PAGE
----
What is it?
It’s here – the all-new Mercedes-Benz G-Class. Though it may look almost comically unchanged over the car it replaces, this is a comprehensive replacement and you can count the number of parts carried over from its predecessor on one hand.
Boxy and old-school in appearance it may be, but this latest G is packing some serious tech, as well as some outlandish power in the AMG G63 specification that we’re testing here.
We’ve headed out to see just how this successor to one of the longest-running model lines ever deals with the UK’s roads.
As we said earlier, despite the car’s almost agriculturally square design, a lot has been changed on this latest G-Class over the older car. The rigid ladder chassis remains but it’s now lighter, while independent double wishbone suspension has been fitted to it in order to make the G a little more well-behaved on the tarmac.
It’s also larger than the old G. It’s grown in length and width. As well as making it even more commanding out on the road, it means there’s more space inside for people and luggage.
This AMG version car also benefits from an uprated braking system to help bring the leviathan to a halt in an effective manner.
How does it look?
Big, brash and out-there, the G-Class isn’t one for shrinking violets. It’s a dominating presence, with its wide arches, vast proportions and huge tyres contributing to a vehicle which is difficult to ignore. Certainly, it’s not going to be for all people – but we certainly love the way it looks.
There’s a lot of gangster-like appeal to the way our all blacked-out test car looked, though we’re aware of a particularly good shade of green available for the G-Class too – this is the one we’d go for if it were our choice.
What’s the spec like?
As you’d expect from a car weighing in with a £153,000 price tag, there’s a lot of standard equipment to be found in the G-Class. You get Mercedes’ latest Comand infotainment system which is simple and easy to use, along with a Burmester surround sound system.
Automatic three-zone climate control helps keep things at just the right temperature, while a high-definition 360-degree parking camera aids when trying to position the G. That final touch is a definite plus in a car of this size.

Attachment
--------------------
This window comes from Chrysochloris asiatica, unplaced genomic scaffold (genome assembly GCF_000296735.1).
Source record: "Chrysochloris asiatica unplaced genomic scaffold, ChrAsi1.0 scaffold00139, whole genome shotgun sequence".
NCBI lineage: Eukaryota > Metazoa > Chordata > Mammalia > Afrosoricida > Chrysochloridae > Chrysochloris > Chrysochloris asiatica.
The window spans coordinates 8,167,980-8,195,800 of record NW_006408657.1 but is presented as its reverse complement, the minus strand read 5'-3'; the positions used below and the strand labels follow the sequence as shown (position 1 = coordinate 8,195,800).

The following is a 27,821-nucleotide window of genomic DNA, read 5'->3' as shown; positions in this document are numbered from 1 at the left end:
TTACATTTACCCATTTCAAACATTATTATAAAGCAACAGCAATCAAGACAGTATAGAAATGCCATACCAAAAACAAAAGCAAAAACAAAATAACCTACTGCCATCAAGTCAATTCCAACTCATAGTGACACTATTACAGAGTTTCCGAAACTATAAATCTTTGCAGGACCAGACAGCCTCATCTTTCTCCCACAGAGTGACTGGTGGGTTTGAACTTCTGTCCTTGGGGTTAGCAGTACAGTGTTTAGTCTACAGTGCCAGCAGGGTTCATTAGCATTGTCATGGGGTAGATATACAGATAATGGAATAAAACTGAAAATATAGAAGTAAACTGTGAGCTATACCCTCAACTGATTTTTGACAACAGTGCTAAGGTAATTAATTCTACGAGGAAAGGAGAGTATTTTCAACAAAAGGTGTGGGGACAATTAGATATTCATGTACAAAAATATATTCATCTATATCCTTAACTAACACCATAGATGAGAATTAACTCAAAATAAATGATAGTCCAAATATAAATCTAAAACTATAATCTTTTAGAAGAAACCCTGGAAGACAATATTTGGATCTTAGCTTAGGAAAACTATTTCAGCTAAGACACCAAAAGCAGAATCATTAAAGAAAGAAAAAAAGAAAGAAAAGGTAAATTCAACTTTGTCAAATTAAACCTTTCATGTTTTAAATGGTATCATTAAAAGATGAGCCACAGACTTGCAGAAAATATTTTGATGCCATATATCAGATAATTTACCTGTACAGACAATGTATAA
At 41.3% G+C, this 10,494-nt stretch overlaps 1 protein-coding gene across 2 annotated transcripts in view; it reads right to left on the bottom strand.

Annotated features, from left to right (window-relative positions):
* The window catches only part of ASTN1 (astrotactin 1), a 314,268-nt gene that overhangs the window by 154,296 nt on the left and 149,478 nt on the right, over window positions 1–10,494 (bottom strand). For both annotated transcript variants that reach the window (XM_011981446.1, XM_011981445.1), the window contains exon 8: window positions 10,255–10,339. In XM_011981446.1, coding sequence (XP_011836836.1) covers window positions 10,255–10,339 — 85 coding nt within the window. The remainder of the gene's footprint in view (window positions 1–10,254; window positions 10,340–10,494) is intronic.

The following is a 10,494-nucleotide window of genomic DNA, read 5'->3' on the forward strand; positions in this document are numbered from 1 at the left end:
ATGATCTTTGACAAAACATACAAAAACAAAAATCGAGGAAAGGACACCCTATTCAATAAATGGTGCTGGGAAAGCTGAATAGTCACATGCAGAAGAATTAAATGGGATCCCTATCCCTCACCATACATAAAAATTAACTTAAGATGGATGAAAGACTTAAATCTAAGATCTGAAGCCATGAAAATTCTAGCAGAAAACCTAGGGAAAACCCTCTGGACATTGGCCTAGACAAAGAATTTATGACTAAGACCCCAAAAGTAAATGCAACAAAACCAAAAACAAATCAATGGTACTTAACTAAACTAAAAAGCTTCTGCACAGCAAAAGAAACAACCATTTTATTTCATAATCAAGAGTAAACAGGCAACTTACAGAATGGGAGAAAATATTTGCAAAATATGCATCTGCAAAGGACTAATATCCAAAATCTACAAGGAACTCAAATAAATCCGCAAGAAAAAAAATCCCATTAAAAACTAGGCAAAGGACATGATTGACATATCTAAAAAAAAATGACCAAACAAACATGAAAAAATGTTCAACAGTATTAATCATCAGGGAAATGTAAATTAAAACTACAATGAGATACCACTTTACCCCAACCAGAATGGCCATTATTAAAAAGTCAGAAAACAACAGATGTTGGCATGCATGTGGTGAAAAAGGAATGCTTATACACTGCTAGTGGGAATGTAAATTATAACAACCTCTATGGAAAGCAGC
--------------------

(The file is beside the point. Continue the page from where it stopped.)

The whole cabin is just far better put together than before, and lives up to the three-pointed star at the front of the car. The seats are supportive, and there’s better room in the back too – though it still can’t offer the same amount of rear-seat space as you’d find in more conventional luxury off-roaders, like the Range Rover.
What’s it like inside?
The interior of the new G-Class is, much like the car’s handling, a tremendous step-up from the version it replaces. The old G felt decidedly low-rent inside, and certainly not up to the standards of a car with a £100,000 price tag. This, however, isn’t the case anymore.
With the wide-screen infotainment setup lifted from the S- and E-Class models dominating the car’s cabin, everything feels far more in proportion to the car’s hefty cost.
There’s soft-touch leather juxtaposed by rugged feeling switches and, if you’re after gadgets, then you’re in the right place – you’ve got heated front seats which massage you, a heated steering wheel and even 64-colour ambient lighting.
What’s under the bonnet?
Here’s where things get very interesting. We’ve got Mercedes AMG’s tried-and-tested 4.0-litre biturbo V8 beating underneath the G-Class’ bonnet, and it’s the same unit as the one you’ll find in cars such as C63 and E63.
There’s torque in spades, with a colossal 850Nm of pushing power helping to get this heavyweight going. Power is driven to all four wheels via a nine-speed automatic gearbox, and you’ve got three separate locking differentials for when the terrain gets particularly rough.
Fuel economy? It’s probably best we don’t spend too long on that. On a good day Mercedes says the G63 will return 21.4mpg on the combined cycle, though on longer trips we saw around 19 – and around town it dropped considerably. This car’s thirst for fuel is almost as formidable as its performance – and brace yourself for fill-ups too, as the G is fitted with a 100-litre fuel tank.
What’s it like to drive?
With that impressive engine under the bonnet, how does the G feel out on the road? Brilliant, in fact.
The absurdity of the car’s power delivery – and the way 585 rampaging horses are transferred to the road – is one of the greatest triumphs of this car. Hitting 60mph takes just 4.3 seconds, and all the while you think to yourself ‘How on earth is something this massive going so quickly?’.
It’s addictive, to say the least; not least because of the thunderous bellow emitting from the side-exit exhausts with each and every prod of the throttle.
The steering is a monumental step-up over the old car in that now, the G-Class actually has some. Driving the old car took a fair amount of commitment – though others could call it bravery – whereas the new G-Class goes around corners in a reasonably dignified fashion. It’s vague, there’s no doubt about that, but it does the job of easily getting the Mercedes through a turn successfully.
There are a lot of reasons to dislike the G63. It’s thirsty, relatively agricultural to drive compared to conventional four-wheel-drives and eye-wateringly expensive to boot.
But there’s the way this car gets under your skin, from the sheer brutality of its acceleration to the amount of presence it has out on the road which is difficult to ignore.
In this day and age, with ever-constant pushes towards electrification and downsizing, a 2.5-tonne off-roader with a 585hp V8 under the bonnet could be classed as a bit of a dinosaur. However, we’re quite glad that cars such as the G63 haven’t become extinct quite yet.
Model as tested: Mercedes-AMG G63
Engine: 4.0-litre twin-turbo V8
Power: 585 hp (577 bhp, 430 kW)
Torque: 850 Nm
Max speed: 149 mph (with AMG Drivers pack)
0-60mph: 4.3 seconds
Fuel economy: 21.4 mpg
Emissions: 299 g/km